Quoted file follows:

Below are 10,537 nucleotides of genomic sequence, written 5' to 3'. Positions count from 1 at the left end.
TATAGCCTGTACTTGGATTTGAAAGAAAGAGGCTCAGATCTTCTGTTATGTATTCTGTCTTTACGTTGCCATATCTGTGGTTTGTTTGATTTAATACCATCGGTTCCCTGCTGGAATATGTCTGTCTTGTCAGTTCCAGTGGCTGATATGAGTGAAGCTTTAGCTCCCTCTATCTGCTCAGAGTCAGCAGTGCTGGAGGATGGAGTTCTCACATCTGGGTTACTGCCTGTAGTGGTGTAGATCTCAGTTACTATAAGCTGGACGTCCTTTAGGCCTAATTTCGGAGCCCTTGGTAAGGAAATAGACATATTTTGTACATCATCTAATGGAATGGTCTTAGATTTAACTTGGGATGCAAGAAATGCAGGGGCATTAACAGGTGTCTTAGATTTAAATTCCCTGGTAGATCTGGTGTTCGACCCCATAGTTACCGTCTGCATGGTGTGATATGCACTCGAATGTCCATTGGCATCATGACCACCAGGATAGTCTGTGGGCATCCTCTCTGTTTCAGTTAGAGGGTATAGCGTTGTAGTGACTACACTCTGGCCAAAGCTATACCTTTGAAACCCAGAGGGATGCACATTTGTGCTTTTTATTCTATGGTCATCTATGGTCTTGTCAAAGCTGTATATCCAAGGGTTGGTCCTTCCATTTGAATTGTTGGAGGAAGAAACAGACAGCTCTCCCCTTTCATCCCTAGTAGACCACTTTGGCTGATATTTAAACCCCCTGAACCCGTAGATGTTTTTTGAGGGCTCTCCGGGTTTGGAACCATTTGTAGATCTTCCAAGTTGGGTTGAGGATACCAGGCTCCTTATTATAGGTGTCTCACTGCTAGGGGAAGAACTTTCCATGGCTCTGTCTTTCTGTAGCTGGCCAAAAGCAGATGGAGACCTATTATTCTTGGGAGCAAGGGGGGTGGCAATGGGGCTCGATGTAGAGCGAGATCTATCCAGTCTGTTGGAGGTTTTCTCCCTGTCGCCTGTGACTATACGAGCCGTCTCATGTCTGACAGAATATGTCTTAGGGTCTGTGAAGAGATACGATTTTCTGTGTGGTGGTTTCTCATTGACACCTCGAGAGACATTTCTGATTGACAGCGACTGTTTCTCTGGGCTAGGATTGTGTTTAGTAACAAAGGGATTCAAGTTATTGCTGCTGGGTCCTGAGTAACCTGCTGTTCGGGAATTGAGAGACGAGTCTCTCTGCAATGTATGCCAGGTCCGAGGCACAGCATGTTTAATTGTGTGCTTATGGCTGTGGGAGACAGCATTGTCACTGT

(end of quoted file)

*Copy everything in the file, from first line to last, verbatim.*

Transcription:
Below are 10,537 nucleotides of genomic sequence, written 5' to 3'. Positions count from 1 at the left end.
TATAGCCTGTACTTGGATTTGAAAGAAAGAGGCTCAGATCTTCTGTTATGTATTCTGTCTTTACGTTGCCATATCTGTGGTTTGTTTGATTTAATACCATCGGTTCCCTGCTGGAATATGTCTGTCTTGTCAGTTCCAGTGGCTGATATGAGTGAAGCTTTAGCTCCCTCTATCTGCTCAGAGTCAGCAGTGCTGGAGGATGGAGTTCTCACATCTGGGTTACTGCCTGTAGTGGTGTAGATCTCAGTTACTATAAGCTGGACGTCCTTTAGGCCTAATTTCGGAGCCCTTGGTAAGGAAATAGACATATTTTGTACATCATCTAATGGAATGGTCTTAGATTTAACTTGGGATGCAAGAAATGCAGGGGCATTAACAGGTGTCTTAGATTTAAATTCCCTGGTAGATCTGGTGTTCGACCCCATAGTTACCGTCTGCATGGTGTGATATGCACTCGAATGTCCATTGGCATCATGACCACCAGGATAGTCTGTGGGCATCCTCTCTGTTTCAGTTAGAGGGTATAGCGTTGTAGTGACTACACTCTGGCCAAAGCTATACCTTTGAAACCCAGAGGGATGCACATTTGTGCTTTTTATTCTATGGTCATCTATGGTCTTGTCAAAGCTGTATATCCAAGGGTTGGTCCTTCCATTTGAATTGTTGGAGGAAGAAACAGACAGCTCTCCCCTTTCATCCCTAGTAGACCACTTTGGCTGATATTTAAACCCCCTGAACCCGTAGATGTTTTTTGAGGGCTCTCCGGGTTTGGAACCATTTGTAGATCTTCCAAGTTGGGTTGAGGATACCAGGCTCCTTATTATAGGTGTCTCACTGCTAGGGGAAGAACTTTCCATGGCTCTGTCTTTCTGTAGCTGGCCAAAAGCAGATGGAGACCTATTATTCTTGGGAGCAAGGGGGGTGGCAATGGGGCTCGATGTAGAGCGAGATCTATCCAGTCTGTTGGAGGTTTTCTCCCTGTCGCCTGTGACTATACGAGCCGTCTCATGTCTGACAGAATATGTCTTAGGGTCTGTGAAGAGATACGATTTTCTGTGTGGTGGTTTCTCATTGACACCTCGAGAGACATTTCTGATTGACAGCGACTGTTTCTCTGGGCTAGGATTGTGTTTAGTAACAAAGGGATTCAAGTTATTGCTGCTGGGTCCTGAGTAACCTGCTGTTCGGGAATTGAGAGACGAGTCTCTCTGCAATGTATGCCAGGTCCGAGGCACAGCATGTTTAATTGTGTGCTTATGGCTGTGGGAGACAGCATTGTCACTGT